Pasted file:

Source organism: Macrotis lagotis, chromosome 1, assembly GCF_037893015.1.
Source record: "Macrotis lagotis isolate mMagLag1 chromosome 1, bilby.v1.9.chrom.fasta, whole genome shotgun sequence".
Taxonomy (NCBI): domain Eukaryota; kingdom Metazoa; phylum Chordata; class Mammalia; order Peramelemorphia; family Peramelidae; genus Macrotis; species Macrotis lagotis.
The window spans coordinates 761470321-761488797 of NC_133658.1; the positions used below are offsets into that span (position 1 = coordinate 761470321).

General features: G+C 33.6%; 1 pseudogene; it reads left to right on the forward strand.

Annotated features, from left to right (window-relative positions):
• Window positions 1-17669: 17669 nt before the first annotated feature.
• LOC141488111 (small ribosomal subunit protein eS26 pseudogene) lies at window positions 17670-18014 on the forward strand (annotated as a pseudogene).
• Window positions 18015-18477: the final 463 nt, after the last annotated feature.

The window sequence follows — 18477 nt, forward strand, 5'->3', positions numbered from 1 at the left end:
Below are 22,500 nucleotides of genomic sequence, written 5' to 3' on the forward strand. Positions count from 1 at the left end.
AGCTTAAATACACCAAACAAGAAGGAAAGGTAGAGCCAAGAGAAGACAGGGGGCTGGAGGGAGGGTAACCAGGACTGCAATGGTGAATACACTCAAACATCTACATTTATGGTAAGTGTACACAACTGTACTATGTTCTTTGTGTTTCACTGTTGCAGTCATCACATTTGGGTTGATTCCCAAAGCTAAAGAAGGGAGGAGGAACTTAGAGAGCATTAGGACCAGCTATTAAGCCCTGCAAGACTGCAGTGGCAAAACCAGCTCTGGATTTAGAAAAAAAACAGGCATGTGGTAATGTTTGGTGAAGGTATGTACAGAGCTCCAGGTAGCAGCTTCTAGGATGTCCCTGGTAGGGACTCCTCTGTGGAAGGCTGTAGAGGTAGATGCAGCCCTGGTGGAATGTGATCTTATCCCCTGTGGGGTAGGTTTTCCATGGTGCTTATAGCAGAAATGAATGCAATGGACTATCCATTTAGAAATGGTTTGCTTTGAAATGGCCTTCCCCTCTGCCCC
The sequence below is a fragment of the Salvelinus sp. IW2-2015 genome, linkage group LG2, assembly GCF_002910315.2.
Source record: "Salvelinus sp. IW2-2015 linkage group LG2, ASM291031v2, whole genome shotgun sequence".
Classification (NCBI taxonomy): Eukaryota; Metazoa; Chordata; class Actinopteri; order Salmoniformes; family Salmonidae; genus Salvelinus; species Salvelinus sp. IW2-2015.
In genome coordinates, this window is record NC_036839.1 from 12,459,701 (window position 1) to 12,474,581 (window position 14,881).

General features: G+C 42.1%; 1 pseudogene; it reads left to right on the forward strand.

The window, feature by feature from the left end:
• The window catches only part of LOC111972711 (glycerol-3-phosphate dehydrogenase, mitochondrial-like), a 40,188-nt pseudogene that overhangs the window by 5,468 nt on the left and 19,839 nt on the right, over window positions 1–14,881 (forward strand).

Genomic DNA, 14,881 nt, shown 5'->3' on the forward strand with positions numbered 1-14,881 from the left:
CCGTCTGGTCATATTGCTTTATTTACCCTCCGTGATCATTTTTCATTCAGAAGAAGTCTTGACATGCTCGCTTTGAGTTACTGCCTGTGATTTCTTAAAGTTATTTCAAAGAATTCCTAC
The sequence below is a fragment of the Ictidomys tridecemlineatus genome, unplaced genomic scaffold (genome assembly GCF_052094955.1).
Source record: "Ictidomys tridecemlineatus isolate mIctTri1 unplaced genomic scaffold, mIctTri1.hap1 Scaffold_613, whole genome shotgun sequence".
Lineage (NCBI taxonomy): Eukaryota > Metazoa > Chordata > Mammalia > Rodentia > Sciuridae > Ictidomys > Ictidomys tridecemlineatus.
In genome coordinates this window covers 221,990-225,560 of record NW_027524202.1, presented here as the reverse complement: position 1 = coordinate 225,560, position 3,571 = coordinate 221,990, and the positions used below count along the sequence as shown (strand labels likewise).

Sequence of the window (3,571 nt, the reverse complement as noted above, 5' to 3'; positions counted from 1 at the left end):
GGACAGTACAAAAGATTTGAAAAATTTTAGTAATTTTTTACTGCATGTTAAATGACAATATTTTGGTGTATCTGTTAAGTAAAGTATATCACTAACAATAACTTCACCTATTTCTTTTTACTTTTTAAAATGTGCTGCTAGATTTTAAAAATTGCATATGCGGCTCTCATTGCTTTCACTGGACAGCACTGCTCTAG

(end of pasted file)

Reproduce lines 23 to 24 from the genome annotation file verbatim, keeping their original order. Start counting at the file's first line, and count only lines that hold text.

Source record: "Ictidomys tridecemlineatus isolate mIctTri1 unplaced genomic scaffold, mIctTri1.hap1 Scaffold_613, whole genome shotgun sequence".
Lineage (NCBI taxonomy): Eukaryota > Metazoa > Chordata > Mammalia > Rodentia > Sciuridae > Ictidomys > Ictidomys tridecemlineatus.